TABLE 8
Volume 20 ml
Flow 5 l/min
GHSV 15000 l/h
p 1 bara

TABLE 9
Cat.
I 10 ml
I 10 ml II 5 ml
II 10 ml III 5 ml
Emission Conversion Emission Conversion
T CO C3H8 N2O NOx CO C3H8 N2O NOx
(° C.) (ppm) (ppm) (%) (%) (ppm) (ppm) (%) (%)
288 1588 561 39 58 111 494 48 54
316 1799 254 86 62 78 206 88 59
345 1816 159 98 72 61 106 99 73
375 1540 59 100 94 43 42 100 88
407 714 4 100 100 28 6 100 96
437 284 0 100 98 17 0 100 96
466 147 0 100 94 11 0 100 92
495 114 0 100 88 7 0 100 87

Example 8

In this example it is demonstrated that using the combination of Catalysts I and III high degrees of conversion of NOx and N2O are possible without the adverse formation of CO. It is also demonstrated in this example that high degrees of conversion of NOx and N2O are possible with a space velocity that is twice as high (30000 h−1 instead of 15000 h−1). The conditions and results are given in Tables 10 and 11, respectively. The gas composition was as in Example 4.

TABLE 10
Volume 10 ml
Flow 5 l/min
GHSV 30000 l/h
p 4 bara

TABLE 11
I   5 ml I 5 ml
II 2.5 ml III 5 ml
Cat. III 2.5 ml
T(° C.) N20 (%) NOx (%) N20 (%) NOx (%)
288 54 67 57 57
316 82 72 85 77
345 94 82 86 97
375 97 88 87 99
407 99 90 95 99
437 100 90 100 98
466 100 88 100 95
495 100 86 100 91

Example 9

In this example the effect of the pressure was determined. It is found that more NOx and N2O is converted at higher pressure. The effect for NOx is most pronounced at low temperature. The CO emission is lower at higher pressure. The conditions are summarised in Table 12 and the results in Table 13. The gas composition was as in Example 4.

TABLE 12
I 10 ml  Volume 20 ml
II 5 ml Flow 5 l/min
III 5 ml GHSV 15000 l/h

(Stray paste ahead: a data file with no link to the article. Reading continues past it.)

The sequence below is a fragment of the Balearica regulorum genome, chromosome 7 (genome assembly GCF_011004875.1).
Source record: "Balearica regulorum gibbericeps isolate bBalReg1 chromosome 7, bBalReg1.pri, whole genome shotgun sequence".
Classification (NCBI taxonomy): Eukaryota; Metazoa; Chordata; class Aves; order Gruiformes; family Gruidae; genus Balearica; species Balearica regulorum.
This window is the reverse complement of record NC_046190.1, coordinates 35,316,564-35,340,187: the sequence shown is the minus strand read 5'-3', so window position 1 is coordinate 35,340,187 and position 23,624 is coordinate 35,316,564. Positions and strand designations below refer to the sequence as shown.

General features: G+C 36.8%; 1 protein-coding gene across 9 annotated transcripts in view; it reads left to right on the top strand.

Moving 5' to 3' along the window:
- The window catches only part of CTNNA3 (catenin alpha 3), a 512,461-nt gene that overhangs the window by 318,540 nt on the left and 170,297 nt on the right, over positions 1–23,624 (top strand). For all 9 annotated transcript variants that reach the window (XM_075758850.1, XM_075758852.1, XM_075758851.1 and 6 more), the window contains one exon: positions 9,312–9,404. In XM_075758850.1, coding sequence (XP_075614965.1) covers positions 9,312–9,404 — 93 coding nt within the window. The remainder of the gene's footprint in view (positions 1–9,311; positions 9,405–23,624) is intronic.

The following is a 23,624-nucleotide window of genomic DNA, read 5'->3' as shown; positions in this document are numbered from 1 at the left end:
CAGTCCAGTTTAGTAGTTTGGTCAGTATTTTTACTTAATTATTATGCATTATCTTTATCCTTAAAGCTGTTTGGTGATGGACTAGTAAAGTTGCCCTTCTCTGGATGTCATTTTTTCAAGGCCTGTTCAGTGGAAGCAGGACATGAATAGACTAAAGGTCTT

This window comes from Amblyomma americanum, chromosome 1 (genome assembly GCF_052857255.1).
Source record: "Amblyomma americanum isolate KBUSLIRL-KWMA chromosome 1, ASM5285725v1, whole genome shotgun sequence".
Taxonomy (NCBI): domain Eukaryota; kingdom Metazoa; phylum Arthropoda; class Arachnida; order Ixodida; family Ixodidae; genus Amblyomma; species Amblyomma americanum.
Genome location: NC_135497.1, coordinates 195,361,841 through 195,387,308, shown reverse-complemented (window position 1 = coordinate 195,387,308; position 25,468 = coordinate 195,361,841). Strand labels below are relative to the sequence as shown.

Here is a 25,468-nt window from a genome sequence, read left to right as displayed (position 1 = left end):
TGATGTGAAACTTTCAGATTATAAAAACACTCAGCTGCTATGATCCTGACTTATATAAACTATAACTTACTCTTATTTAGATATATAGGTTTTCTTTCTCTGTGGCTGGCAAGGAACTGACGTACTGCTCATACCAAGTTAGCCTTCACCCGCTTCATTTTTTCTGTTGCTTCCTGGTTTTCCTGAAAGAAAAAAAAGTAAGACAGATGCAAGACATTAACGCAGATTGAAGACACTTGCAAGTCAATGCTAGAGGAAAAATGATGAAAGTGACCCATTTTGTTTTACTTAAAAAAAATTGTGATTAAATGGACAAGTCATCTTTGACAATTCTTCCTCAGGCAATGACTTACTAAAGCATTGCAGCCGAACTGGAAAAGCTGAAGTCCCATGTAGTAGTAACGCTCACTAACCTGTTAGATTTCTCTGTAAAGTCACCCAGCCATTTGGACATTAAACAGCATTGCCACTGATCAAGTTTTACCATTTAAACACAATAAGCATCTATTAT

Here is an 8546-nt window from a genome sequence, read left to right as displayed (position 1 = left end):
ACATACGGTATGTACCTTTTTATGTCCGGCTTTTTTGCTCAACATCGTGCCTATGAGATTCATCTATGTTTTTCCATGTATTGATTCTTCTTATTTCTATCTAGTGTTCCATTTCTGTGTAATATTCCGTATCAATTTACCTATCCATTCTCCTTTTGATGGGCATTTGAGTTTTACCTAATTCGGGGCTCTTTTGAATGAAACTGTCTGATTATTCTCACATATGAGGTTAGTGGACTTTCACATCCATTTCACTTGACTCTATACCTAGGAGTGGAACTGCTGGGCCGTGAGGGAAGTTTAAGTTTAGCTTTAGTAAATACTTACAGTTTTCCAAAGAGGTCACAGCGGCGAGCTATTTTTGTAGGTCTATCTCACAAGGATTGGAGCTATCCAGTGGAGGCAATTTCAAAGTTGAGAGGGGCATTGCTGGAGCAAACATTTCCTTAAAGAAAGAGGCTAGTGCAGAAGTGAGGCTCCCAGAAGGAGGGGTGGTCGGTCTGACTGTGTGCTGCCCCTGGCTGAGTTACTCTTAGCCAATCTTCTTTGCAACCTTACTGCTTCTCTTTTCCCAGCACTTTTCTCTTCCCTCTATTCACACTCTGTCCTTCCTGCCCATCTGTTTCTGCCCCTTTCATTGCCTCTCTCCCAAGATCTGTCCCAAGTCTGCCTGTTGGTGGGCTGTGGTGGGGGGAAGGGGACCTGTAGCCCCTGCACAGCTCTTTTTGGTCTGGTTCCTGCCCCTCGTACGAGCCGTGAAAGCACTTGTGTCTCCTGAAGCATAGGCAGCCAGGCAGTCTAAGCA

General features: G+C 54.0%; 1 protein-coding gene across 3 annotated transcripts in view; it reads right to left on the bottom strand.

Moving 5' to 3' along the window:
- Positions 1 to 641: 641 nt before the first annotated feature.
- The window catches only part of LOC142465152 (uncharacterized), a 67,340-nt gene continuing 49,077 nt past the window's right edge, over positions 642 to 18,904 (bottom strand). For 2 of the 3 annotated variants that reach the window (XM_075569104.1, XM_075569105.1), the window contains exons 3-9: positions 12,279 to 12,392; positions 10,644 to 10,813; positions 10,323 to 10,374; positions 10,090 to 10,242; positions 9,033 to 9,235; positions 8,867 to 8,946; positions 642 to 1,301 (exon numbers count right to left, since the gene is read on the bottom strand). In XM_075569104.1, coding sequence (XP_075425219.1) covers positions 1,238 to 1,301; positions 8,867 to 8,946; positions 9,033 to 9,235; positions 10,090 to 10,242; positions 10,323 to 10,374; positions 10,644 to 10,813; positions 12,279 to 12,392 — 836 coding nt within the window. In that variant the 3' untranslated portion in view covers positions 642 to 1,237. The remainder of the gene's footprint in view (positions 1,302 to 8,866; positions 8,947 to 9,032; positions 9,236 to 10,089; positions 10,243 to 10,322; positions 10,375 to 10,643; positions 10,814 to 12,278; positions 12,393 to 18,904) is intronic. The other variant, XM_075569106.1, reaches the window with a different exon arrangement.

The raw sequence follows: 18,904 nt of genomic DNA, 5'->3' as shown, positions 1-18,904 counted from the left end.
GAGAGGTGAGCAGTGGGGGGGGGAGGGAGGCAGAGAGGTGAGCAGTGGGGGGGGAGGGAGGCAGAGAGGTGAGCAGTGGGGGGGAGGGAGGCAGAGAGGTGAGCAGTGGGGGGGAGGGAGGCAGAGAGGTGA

p 1 to 4 bara

TABLE 13
Pressure
1 bara 2 bara 4 bara
CO NOx CO N2O NOx CO N2O
T (° C.) (ppm) N2O (%) (%) (ppm) (%) (%) (ppm) (%) NOx (%)
288 111 48 54 69 72 68 22 81 82
316 78 88 59 23 95 67 13 98 89
345 61 99 73 17 100 78 10 100 97
375 43 100 88 12 100 90 8 100 99
407 28 100 96 7 100 96 7 100 99
437 17 100 96 4 100 96 5 100 98
466 11 100 92 4 100 94 4 100 96
495 7 100 87 4 100 90 3 100 93

Example 10

The reaction where for the Co catalyst a mordenite support was chosen instead of a ZSM-5 support (see Example 1), is described in this example. Methane was also selected instead of propane (see Table 2). For this reaction a Catalyst IV, Co-mordenite, was first prepared by impregnating 5 g MOR (mordenite from Zeolyst CBV 21A) with 1 g Co(NO3)2.6H2O in solution (density 1.34 g/ml). The catalyst was promoted with a small amount of Pd (0.37% (m/m) Pd). The final Co concentration is 2.2% (m/m).

As described above, a reactor containing a stacked bed was used, the first catalyst in this example being the Co—Pd-MOR catalyst (Catalyst IV) and the second catalyst the Pd—Fe-ZSM-5 catalyst from Example 3 (Catalyst III). The conditions are given in Table 14. The gas composition is shown in Table 15.

TABLE 14
Volume   30 ml
Flow   51/min
GHSV 10000 l/h
p   4 bara

TABLE 15
N2O 1500 ppm H2O 0.5%
NO  500 ppm O2 2.5%
NO2   0 ppm CH4 2500 ppm

The test results are given in Table 16 and plotted as a graph in FIG. 5.

TABLE 16
IV 15 ml
III 15 ml
T (° C.) N2O (%) NOx (%)
290 20 1
317 27 8
345 45 33
374 71 76
404 91 97
433 96 96
463 92 100

It can be seen from these data that high degrees of conversion to virtually complete conversions can also be achieved with methane over a broad temperature range.

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Referenced by
Citing PatentFiling datePublication dateApplicantTitle
US7976804 *Jan 9, 2009Jul 12, 2011W.C. Heraeus GmbhMethod for the decomposition of N2O in the Ostwald process
Classifications
U.S. Classification423/239.2, 423/235, 423/239.1
International ClassificationC01B21/00, B01J8/00, B01D53/86
Cooperative ClassificationY02C20/10, B01D2257/402, B01D53/8628
European ClassificationB01D53/86F2C
Legal Events
DateCodeEventDescription
May 6, 2014FPExpired due to failure to pay maintenance fee
Effective date: 20140314
Mar 14, 2014LAPSLapse for failure to pay maintenance fees
Oct 25, 2013REMIMaintenance fee reminder mailed
Aug 31, 2009FPAYFee payment
Year of fee payment: 4
Jan 13, 2004ASAssignment
Owner name: STICHTING ENERGIEONDERZOEK CENTRUM NEDERLAND, NETH
Free format text: ASSIGNMENT OF ASSIGNORS INTEREST;ASSIGNORS:VAN DEN BRINK, RUDOLF WILLEM;PELS, JAN REMMERT;REEL/FRAME:014255/0912
Effective date: 20030804